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What is the Difference Between American Pizza and Italian Pizza?

Mary Elizabeth
Updated May 16, 2024
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Many people know that American pizza derived from Italian pizza. What many people don’t know is the history behind Italian pizza and how Italian and American pizza developed. Italy, as it turns out, is not the first source of the pizza concept. Sources attribute that honor variously, including to Egyptian flatbread creations. It may have been Greek invaders in the first century A.D. who brought pizza to southern Italy.

Early pizzas were made of a roundish bit of dough with various seasonings, toppings, drippings, gravy, or whatever was around. The evolution into a standard, predictable “dish” seems to have come about as a result of the export of tomatoes from the New World to Naples, and — unknown to most people — this makes the first recognizable pizza style something of a joint Italian-American venture.

Apparently the first named pizza to spring up was what is now known as Pizza Margherita — a pizza topped with tomatoes, basil, and mozzarella. This was the favorite of Queen Margherita of Savoie, who visited Naples and tasted this pizza — subsequently named for her — in 1889. Now Italy had a particular and recognizable dish, endorsed by royalty and sporting the colors — red, white, and green — of the Italian flag. At this time, there was still no such thing as American pizza.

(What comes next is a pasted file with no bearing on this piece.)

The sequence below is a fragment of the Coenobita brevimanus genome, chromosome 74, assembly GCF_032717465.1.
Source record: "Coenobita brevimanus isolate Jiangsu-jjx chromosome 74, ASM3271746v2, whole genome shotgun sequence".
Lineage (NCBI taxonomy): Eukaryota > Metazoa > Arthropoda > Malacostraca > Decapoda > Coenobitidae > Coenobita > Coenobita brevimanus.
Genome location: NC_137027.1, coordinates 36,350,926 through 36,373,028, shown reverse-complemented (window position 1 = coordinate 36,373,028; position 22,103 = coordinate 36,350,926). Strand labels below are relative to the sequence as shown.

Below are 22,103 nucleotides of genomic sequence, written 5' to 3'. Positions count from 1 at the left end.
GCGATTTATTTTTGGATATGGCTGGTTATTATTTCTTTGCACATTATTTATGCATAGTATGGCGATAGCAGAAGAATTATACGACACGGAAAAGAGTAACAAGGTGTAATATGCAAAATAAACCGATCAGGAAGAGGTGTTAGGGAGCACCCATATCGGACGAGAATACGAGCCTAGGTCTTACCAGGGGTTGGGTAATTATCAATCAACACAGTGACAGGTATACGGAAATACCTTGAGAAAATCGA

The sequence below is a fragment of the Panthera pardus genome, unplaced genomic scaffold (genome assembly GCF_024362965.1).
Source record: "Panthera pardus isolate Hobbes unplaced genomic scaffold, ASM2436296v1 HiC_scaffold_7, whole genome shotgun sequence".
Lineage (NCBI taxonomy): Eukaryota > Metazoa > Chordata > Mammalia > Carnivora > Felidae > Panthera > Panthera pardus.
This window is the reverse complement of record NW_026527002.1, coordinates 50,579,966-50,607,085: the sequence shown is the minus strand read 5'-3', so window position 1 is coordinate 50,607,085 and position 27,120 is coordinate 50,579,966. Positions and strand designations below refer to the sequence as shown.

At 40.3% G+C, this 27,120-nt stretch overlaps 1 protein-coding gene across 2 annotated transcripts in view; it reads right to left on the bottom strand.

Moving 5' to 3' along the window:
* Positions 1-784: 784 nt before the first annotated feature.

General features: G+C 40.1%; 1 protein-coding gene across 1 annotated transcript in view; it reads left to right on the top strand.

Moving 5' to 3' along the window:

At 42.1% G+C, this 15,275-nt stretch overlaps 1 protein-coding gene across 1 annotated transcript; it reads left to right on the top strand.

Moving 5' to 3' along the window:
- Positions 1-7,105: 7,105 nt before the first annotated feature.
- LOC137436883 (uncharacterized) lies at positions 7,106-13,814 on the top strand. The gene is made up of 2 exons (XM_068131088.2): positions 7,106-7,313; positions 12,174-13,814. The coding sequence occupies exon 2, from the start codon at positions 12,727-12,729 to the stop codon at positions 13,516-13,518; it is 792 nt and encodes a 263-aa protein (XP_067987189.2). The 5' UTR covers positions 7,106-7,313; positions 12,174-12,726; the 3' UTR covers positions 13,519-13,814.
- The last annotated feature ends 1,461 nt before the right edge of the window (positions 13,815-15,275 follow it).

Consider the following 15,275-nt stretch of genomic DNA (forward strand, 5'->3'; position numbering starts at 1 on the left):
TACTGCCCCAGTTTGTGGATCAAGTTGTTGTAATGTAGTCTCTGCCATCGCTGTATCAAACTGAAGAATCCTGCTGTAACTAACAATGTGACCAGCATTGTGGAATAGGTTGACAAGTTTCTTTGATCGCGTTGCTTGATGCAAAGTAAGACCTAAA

This pizza, along with other Neapolitan variations, including oregano and anchovies, came to American with immigrants at about the same time that Queen Margherita got her first taste of it. Reportedly, the first pizza sold commercially in the US was focaccia, a thick-crusted version of pizza that may also be referred to as “pan pizza.” These pizzas were available in Italian bakeries. The first pizzeria in the Little Italy section of New York City was apparently opened by Gennaro Lombardi, originally of Naples, in 1895.

Pizza increased in popularity both as a cheap meal-in-one food during the Great Depression and with the return of US servicemen from Italy at the end of World War II. The opening of pizzerias in this period mirrored the spread of pizzerias in Naples after the tomato first became available and pizzas experienced their first wave of popularity. Standardized fast-food version of pizza emerged, but with the growing interest in cuisines of other cultures that blossomed in the late twentieth century, pizza was affected as well.

Not only did experimentation lead to American pizza appearing in forms previously unimagined — featuring ingredients such as ham and pineapple, chocolate, Cajun shrimp, venison, the so-called “garbage” pizza topped with many different meats and vegetables, and “white pizza” made without tomato sauce. But also, the freedom to choose one’s toppings took pizza full circle — back to its beginnings in which a bit of dough and whatever one has on hand to bedeck it with enjoys the name of pizza. In the end, the difference between Italian and American pizza and the similarities between Italian and American pizza depend on the same, most important ingredient: the pizza maker.

DelightedCooking is dedicated to providing accurate and trustworthy information. We carefully select reputable sources and employ a rigorous fact-checking process to maintain the highest standards. To learn more about our commitment to accuracy, read our editorial process.
Mary Elizabeth
By Mary Elizabeth
Passionate about reading, writing, and research, Mary Elizabeth is dedicated to correcting misinformation on the Internet. In addition to writing articles on art, literature, and music for DelightedCooking, Mary works as a teacher, composer, and author who has written books, study guides, and teaching materials. Mary has also created music composition content for Sibelius Software. She earned her B.A. from University of Chicago's writing program and an M.A. from the University of Vermont.